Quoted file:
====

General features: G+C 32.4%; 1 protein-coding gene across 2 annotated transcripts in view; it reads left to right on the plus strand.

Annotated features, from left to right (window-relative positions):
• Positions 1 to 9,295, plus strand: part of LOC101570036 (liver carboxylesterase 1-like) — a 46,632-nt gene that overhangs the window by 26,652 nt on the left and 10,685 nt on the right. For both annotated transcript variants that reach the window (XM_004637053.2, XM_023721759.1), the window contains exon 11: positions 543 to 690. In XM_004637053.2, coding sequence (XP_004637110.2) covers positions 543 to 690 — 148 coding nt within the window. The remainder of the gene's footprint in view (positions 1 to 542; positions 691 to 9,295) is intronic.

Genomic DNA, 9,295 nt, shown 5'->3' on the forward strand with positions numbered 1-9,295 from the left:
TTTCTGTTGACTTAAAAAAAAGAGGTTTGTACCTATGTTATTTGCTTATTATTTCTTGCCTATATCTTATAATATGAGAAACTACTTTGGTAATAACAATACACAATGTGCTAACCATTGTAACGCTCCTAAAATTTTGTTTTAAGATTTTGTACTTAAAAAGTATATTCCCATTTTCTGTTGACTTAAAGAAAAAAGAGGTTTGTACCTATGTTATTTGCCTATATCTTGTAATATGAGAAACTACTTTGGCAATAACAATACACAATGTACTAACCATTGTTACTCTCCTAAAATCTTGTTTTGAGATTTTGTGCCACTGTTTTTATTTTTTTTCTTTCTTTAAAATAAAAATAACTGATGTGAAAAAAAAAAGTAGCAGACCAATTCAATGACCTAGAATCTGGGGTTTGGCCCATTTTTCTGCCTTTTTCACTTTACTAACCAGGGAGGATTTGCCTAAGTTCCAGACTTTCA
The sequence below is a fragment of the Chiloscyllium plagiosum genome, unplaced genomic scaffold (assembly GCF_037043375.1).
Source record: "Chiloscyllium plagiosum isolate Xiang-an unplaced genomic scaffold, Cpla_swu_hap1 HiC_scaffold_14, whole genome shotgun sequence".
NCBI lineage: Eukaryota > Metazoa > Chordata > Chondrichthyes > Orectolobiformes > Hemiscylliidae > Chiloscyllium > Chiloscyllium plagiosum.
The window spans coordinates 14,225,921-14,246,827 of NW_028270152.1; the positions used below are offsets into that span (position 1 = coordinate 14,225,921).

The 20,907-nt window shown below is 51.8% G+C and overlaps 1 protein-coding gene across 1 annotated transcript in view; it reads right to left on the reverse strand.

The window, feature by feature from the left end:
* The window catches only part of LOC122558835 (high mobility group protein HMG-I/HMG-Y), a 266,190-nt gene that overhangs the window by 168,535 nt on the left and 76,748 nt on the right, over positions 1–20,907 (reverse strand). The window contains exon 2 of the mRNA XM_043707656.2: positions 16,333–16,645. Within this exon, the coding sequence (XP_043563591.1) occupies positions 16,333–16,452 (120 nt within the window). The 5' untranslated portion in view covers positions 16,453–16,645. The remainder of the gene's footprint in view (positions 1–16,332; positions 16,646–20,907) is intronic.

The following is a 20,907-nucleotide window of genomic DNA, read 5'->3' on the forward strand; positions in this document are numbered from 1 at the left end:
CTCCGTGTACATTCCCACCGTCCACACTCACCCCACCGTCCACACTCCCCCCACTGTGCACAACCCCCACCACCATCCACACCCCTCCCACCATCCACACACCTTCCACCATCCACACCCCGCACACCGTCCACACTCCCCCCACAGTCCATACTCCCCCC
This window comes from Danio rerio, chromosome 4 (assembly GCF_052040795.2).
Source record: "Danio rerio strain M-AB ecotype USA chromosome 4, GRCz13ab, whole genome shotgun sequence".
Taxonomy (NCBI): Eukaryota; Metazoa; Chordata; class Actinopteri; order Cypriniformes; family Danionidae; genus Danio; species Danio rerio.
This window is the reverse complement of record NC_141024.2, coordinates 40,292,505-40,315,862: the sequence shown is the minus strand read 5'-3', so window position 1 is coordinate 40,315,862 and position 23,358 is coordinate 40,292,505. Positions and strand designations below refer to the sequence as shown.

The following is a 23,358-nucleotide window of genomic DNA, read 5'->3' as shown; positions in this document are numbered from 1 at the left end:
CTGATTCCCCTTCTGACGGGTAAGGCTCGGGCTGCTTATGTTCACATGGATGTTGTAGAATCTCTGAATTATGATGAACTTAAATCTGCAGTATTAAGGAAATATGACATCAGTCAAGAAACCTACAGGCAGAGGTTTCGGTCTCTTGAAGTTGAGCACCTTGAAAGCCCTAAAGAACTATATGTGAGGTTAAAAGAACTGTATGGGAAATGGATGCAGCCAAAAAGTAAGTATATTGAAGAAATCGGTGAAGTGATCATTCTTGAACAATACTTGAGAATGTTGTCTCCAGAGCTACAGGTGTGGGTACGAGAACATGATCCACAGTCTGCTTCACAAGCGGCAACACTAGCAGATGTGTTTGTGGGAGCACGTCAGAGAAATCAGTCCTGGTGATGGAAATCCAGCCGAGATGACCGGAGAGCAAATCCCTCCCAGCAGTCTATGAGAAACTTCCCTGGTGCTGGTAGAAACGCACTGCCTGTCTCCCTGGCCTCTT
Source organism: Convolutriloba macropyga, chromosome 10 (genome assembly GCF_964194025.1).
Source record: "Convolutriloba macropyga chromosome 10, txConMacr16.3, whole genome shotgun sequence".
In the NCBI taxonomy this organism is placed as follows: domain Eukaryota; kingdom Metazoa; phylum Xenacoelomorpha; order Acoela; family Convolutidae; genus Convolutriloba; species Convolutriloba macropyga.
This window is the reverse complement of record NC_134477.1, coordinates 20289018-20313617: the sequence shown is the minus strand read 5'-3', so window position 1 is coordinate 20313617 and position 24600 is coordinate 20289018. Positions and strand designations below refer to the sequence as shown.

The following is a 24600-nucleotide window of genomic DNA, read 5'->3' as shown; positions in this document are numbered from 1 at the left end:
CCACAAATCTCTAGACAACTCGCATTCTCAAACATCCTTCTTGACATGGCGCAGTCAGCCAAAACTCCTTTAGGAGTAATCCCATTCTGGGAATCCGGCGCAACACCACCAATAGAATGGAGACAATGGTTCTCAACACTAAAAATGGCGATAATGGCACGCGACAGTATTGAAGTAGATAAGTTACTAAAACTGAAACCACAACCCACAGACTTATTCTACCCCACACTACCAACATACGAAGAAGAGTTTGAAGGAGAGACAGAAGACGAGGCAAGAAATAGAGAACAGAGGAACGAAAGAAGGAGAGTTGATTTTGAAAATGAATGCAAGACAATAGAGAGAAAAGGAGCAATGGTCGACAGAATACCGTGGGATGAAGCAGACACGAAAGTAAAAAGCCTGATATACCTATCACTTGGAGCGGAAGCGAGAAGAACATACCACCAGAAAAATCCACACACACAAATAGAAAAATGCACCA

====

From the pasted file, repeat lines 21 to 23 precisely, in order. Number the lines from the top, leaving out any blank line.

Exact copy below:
Source organism: Convolutriloba macropyga, chromosome 10 (genome assembly GCF_964194025.1).
Source record: "Convolutriloba macropyga chromosome 10, txConMacr16.3, whole genome shotgun sequence".
In the NCBI taxonomy this organism is placed as follows: domain Eukaryota; kingdom Metazoa; phylum Xenacoelomorpha; order Acoela; family Convolutidae; genus Convolutriloba; species Convolutriloba macropyga.